I don’t often want to slap strangers in the face with a wet fish but from time to time I’m tempted, and as the first thing to greet us as we arrived at the race venue was a trail runner saying “of course I’m running the 21k! Who would think it worthwhile to run anything shorter?”, I was sorely tempted yesterday. Fortunately, customs regulations prevent me from bringing my own supply of wet fish into Canada, and I haven’t had the chance to stock up since.
It wasn’t an auspicious start. I had entered the 10k on the basis that however hot the day, gnarly the trails or debilitating the jet lag, it was a short enough distance to remain fun. My sister had entered the 5k to kill time while I deserted her. The 21.1k, though admirable, was not for us.
We wandered down the hill from the car park to the beach to pick up our race packs, and then pootled back up the hill again to the car. Smugrunner was still there, still boring on about the pointlessness of the lesser distances, so after we’d pinned on our numbers, we headed back down the hill again to wait.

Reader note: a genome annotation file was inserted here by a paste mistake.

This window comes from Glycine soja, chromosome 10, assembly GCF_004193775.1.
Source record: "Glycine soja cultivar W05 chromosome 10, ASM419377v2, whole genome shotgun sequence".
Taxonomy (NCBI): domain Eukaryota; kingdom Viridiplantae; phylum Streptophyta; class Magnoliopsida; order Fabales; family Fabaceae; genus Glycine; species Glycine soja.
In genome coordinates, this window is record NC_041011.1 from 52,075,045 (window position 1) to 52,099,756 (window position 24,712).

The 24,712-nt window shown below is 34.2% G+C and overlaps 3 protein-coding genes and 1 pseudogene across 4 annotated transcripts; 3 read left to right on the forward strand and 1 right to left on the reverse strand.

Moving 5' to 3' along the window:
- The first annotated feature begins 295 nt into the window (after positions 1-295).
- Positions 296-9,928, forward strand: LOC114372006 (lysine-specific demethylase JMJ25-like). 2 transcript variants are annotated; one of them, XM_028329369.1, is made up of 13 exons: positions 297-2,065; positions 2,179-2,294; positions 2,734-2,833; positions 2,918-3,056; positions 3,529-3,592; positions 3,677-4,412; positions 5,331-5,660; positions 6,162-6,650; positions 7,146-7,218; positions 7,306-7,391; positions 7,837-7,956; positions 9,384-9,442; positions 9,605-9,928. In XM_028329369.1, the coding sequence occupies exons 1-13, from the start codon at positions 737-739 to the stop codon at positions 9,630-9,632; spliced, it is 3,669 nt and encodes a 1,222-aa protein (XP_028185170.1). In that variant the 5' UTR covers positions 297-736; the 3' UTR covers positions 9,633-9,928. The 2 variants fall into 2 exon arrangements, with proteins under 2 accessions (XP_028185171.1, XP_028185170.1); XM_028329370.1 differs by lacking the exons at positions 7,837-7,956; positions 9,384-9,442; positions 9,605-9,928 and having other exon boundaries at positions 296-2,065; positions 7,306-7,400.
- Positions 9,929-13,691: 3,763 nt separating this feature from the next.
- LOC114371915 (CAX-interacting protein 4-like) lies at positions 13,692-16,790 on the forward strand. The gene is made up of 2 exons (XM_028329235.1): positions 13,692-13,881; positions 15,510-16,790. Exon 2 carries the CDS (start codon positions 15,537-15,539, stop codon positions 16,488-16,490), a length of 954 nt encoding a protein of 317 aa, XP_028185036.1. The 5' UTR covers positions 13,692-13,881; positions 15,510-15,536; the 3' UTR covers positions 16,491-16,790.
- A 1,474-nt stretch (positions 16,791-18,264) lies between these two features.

As 9.30am approached, I left Abradysis (whose 5k was setting off at 9.45am) and went to listen to the race briefing. Think standard UK trail race briefing with the addition of the wild fire and snake warnings. Eek!
Lumpy. I stopped to take a photo halfway up the last big climb.
The route was beautiful, if a trifle lumpy, and as well marked as they come. The field was large enough to always have someone in sight, but small enough that passing and being passed didn’t break up the flow. I paused to admire the view on the last long climb…
… and then set about trying to catch up with the young lad just in front of me. I managed that about a quarter of a mile from the end, though his sprint finish meant a photo finish to decide who came in first.
Photo courtesy of Abradysis, who finished about 10 minutes before me.
After I’d caught my breath, we hauled our aching bones back up the hill to the car, picked up our picnic lunch, and returned to enjoy the finish line atmosphere, which came complete with a prize draw (I snaffled a gloriously green North Face dress despite being one of the last numbers drawn). One last trek up the hill to our car (had I mentioned that there was a hill between the beach and the car park?) and it was goodbye trail race, hello craft gin distillery.
Smugrunner aside, this was a fabulous race. Friendly, varied and organised in such a way that you could run different distances to others in your party but still share the same experience. I’m only sorry that the venues are so far away from London.